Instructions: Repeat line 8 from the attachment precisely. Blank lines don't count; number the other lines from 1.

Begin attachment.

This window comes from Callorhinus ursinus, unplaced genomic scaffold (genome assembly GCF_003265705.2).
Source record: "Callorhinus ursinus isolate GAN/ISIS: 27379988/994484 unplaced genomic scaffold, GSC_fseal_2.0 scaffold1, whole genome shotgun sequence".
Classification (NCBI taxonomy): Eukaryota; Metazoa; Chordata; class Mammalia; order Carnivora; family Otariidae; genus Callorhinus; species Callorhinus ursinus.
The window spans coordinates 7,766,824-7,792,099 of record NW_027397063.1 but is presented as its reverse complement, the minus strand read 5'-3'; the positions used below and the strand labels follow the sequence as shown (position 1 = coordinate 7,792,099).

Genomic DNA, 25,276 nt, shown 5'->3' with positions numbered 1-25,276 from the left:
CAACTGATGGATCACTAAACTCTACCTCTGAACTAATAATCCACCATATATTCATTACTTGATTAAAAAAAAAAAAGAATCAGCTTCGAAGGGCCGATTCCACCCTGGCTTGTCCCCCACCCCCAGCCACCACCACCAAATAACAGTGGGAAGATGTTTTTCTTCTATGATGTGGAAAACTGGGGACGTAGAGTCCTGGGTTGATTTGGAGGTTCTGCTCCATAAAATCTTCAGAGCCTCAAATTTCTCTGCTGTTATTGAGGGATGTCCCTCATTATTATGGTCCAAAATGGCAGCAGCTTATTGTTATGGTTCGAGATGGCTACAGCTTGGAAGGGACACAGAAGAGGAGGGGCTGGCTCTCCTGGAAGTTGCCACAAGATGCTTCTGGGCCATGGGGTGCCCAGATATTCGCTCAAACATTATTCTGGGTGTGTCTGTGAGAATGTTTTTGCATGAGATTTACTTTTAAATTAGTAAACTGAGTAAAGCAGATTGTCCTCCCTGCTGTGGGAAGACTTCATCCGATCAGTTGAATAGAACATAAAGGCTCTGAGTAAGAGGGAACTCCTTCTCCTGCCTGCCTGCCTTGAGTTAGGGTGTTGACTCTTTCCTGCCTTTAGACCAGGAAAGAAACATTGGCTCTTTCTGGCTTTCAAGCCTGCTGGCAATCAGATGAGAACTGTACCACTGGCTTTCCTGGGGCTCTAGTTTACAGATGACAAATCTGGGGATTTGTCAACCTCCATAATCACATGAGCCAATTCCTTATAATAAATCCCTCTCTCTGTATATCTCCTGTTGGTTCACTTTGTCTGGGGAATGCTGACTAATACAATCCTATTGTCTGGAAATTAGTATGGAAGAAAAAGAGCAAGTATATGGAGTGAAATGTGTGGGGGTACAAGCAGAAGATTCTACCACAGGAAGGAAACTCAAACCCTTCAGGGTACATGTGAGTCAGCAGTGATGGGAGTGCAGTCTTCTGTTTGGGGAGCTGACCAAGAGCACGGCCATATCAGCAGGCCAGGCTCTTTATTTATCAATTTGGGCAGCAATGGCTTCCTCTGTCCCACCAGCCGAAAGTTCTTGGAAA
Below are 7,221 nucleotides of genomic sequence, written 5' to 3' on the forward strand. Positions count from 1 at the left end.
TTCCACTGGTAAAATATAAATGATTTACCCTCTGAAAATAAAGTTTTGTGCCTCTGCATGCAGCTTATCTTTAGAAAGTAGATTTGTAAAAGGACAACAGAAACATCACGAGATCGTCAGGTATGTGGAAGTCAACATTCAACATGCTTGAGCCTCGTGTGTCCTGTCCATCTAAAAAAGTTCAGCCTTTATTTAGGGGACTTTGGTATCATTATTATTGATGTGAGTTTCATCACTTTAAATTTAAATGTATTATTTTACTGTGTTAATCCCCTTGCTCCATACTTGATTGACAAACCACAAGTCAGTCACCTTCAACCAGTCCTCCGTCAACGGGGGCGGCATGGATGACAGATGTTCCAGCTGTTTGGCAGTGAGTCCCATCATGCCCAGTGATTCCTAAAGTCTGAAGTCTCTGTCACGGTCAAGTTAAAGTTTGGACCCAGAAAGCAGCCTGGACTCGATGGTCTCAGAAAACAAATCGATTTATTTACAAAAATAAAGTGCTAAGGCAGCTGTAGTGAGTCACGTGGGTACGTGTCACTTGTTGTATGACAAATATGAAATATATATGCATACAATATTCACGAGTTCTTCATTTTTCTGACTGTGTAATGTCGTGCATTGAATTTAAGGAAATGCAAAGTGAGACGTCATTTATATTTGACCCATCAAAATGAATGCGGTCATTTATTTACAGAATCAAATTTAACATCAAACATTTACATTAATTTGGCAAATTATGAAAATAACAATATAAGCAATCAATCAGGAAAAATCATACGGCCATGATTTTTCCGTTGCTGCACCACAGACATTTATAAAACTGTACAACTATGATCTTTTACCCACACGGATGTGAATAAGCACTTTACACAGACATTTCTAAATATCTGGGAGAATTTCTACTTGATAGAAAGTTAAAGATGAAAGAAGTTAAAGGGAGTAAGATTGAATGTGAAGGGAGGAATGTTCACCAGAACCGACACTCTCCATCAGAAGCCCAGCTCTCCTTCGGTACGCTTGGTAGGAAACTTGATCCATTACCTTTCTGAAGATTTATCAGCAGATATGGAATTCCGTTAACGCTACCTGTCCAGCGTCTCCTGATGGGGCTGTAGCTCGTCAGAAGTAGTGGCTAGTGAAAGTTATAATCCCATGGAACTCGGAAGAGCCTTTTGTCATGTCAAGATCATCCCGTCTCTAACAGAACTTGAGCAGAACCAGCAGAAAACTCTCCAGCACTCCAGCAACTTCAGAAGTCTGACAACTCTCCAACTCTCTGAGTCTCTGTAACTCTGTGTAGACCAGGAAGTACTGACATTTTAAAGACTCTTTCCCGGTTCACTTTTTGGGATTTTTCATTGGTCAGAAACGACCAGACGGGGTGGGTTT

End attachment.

TTCCACTGGTAAAATATAAATGATTTACCCTCTGAAAATAAAGTTTTGTGCCTCTGCATGCAGCTTATCTTTAGAAAGTAGATTTGTAAAAGGACAACAGAAACATCACGAGATCGTCAGGTATGTGGAAGTCAACATTCAACATGCTTGAGCCTCGTGTGTCCTGTCCATCTAAAAAAGTTCAGCCTTTATTTAGGGGACTTTGGTATCATTATTATTGATGTGAGTTTCATCACTTTAAATTTAAATGTATTATTTTACTGTGTTAATCCCCTTGCTCCATACTTGATTGACAAACCACAAGTCAGTCACCTTCAACCAGTCCTCCGTCAACGGGGGCGGCATGGATGACAGATGTTCCAGCTGTTTGGCAGTGAGTCCCATCATGCCCAGTGATTCCTAAAGTCTGAAGTCTCTGTCACGGTCAAGTTAAAGTTTGGACCCAGAAAGCAGCCTGGACTCGATGGTCTCAGAAAACAAATCGATTTATTTACAAAAATAAAGTGCTAAGGCAGCTGTAGTGAGTCACGTGGGTACGTGTCACTTGTTGTATGACAAATATGAAATATATATGCATACAATATTCACGAGTTCTTCATTTTTCTGACTGTGTAATGTCGTGCATTGAATTTAAGGAAATGCAAAGTGAGACGTCATTTATATTTGACCCATCAAAATGAATGCGGTCATTTATTTACAGAATCAAATTTAACATCAAACATTTACATTAATTTGGCAAATTATGAAAATAACAATATAAGCAATCAATCAGGAAAAATCATACGGCCATGATTTTTCCGTTGCTGCACCACAGACATTTATAAAACTGTACAACTATGATCTTTTACCCACACGGATGTGAATAAGCACTTTACACAGACATTTCTAAATATCTGGGAGAATTTCTACTTGATAGAAAGTTAAAGATGAAAGAAGTTAAAGGGAGTAAGATTGAATGTGAAGGGAGGAATGTTCACCAGAACCGACACTCTCCATCAGAAGCCCAGCTCTCCTTCGGTACGCTTGGTAGGAAACTTGATCCATTACCTTTCTGAAGATTTATCAGCAGATATGGAATTCCGTTAACGCTACCTGTCCAGCGTCTCCTGATGGGGCTGTAGCTCGTCAGAAGTAGTGGCTAGTGAAAGTTATAATCCCATGGAACTCGGAAGAGCCTTTTGTCATGTCAAGATCATCCCGTCTCTAACAGAACTTGAGCAGAACCAGCAGAAAACTCTCCAGCACTCCAGCAACTTCAGAAGTCTGACAACTCTCCAACTCTCTGAGTCTCTGTAACTCTGTGTAGACCAGGAAGTACTGACATTTTAAAGACTCTTTCCCGGTTCACTTTTTGGGATTTTTCATTGGTCAGAAACGACCAGACGGGGTGGGTTT